Fairbanks Foundation doles out $376,000 to train army of addiction specialists

To help fight Indiana's growing opioid epidemic, a local foundation said it is awarding a $376,000 grant to train up to 50 new addiction specialists a year who can "help put more Hoosiers on a path to recovery."

The Richard M. Fairbanks Foundation, which awards grants in the areas of health, education and the "vitality of Indianapolis," announced Thursday morning the money could help an additional 3,000 Hoosiers a year suffering from opioid addictions.

It is awarding the money to Ascend Indiana, a workforce development initiative of the Central Indiana Corporate Partnership. Ascend plans to use the money to collaborate with Community Health Network and an unspecified educational partner to develop a program to train licensed clinical social workers who specialize in substance abuse counseling.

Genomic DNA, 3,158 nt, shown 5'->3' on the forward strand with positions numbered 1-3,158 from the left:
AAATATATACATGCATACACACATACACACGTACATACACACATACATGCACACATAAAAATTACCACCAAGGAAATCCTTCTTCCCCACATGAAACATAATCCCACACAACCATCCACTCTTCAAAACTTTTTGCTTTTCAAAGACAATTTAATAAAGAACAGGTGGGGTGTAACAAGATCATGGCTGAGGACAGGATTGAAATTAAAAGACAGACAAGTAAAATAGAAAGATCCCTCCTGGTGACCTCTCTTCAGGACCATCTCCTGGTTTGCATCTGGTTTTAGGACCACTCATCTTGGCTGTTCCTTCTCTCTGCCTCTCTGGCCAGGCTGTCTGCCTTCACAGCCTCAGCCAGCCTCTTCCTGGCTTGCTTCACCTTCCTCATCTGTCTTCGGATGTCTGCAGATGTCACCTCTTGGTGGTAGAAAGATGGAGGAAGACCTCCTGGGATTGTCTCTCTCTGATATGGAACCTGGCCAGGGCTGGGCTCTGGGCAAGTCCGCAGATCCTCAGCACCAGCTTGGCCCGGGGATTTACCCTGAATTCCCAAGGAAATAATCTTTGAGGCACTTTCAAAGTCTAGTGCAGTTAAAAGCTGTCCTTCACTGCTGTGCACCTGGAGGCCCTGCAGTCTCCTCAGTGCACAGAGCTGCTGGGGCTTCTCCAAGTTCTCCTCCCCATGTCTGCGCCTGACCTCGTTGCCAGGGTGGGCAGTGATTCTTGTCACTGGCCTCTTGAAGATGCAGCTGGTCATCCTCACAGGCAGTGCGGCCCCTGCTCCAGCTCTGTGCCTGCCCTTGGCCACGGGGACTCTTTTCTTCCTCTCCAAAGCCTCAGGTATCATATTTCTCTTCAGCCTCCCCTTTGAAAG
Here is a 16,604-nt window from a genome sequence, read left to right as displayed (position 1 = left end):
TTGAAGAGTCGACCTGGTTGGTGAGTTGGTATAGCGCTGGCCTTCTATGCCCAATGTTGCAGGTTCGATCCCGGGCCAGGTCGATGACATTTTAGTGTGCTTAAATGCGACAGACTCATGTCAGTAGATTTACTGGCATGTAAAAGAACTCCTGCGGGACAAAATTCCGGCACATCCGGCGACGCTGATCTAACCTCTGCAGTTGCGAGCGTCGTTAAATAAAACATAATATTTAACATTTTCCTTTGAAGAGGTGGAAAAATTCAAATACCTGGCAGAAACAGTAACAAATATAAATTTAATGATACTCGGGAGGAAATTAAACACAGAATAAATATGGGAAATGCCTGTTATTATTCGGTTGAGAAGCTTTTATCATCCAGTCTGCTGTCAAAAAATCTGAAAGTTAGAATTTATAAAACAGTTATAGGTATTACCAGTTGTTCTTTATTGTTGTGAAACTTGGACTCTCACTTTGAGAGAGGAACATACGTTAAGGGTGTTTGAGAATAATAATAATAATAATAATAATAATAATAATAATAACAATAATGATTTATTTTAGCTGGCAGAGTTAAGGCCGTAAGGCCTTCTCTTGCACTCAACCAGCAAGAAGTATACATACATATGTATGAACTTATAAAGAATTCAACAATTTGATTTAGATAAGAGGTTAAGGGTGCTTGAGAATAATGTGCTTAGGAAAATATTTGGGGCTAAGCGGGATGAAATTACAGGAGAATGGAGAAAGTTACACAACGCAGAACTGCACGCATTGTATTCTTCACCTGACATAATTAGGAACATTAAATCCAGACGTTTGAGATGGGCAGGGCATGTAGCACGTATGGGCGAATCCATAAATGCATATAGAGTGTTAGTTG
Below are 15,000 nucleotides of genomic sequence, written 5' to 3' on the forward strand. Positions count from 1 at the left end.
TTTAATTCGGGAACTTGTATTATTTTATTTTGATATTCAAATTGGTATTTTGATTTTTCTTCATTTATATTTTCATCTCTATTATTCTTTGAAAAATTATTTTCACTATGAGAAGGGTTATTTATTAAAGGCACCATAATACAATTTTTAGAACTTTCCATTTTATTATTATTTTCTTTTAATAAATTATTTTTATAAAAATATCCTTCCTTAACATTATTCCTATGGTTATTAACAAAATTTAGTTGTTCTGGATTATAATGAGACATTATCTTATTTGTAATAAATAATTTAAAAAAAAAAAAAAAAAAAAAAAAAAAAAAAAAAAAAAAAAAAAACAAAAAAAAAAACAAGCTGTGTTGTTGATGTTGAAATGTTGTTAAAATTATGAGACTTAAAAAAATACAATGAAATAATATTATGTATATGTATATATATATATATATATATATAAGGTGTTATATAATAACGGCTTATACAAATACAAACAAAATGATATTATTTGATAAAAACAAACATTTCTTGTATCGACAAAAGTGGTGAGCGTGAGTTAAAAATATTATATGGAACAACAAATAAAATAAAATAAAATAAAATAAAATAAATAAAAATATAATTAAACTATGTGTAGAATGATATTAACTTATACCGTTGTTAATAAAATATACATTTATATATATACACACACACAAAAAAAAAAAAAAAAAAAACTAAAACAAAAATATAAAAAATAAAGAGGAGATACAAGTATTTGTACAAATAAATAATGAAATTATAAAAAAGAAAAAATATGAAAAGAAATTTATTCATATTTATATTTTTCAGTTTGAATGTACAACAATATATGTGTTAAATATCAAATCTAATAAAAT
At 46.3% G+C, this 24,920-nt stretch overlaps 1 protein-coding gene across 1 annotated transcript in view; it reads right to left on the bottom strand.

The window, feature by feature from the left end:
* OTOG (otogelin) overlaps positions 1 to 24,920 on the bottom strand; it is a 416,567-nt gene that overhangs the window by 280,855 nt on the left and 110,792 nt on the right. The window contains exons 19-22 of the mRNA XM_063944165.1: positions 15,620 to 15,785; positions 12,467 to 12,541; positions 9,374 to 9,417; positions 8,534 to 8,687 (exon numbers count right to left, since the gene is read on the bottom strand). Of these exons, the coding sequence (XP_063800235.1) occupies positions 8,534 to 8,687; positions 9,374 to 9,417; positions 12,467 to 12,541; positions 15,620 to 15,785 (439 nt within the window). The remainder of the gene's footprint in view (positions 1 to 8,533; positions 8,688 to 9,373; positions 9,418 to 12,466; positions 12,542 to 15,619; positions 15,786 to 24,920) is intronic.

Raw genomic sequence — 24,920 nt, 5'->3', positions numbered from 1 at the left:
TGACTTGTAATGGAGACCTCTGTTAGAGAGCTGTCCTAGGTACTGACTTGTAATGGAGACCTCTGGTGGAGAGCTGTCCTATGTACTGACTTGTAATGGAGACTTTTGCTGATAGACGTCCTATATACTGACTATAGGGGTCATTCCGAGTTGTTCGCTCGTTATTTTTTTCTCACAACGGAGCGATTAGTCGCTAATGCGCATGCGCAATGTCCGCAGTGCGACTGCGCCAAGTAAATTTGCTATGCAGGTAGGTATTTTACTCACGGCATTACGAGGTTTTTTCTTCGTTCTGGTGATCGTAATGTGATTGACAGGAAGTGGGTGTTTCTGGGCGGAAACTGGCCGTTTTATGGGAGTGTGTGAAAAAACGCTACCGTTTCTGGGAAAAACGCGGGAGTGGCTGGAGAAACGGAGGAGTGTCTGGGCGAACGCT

Drug overdoses in Indiana claimed more than 1,200 lives in 2015. The Hoosier state ranks 17th nationally for drug overdose deaths, with the highest number of fatalities occurring in Marion County.

A study released last fall by the Richard M. Fairbanks Foundation showed that the lifetime medical and economic costs of 2014 deaths in Indiana were $1.4 billion.

"The opioid epidemic continues to devastate Hoosier families and communities, and to combat it, we must ensure those struggling with addiction have access to treatment from behavioral health professionals,” Claire Fiddian-Green, CEO of the Richard M. Fairbanks Foundation, said in a statement. “The development of this new program marks an important move towards filling Indiana’s looming need for effective addiction treatment.”

Fairbanks said a shortage of addiction specialists is slowing the ability to get patients into treatment programs. In Indiana, patients often wait up to three weeks to get into programs, and many addicts drop off the wait list.

Fairbanks and Ascend said it hopes the new training program will create a new pipeline of talent. They said the research and materials will be made publicly available to support the launch of similar programs.

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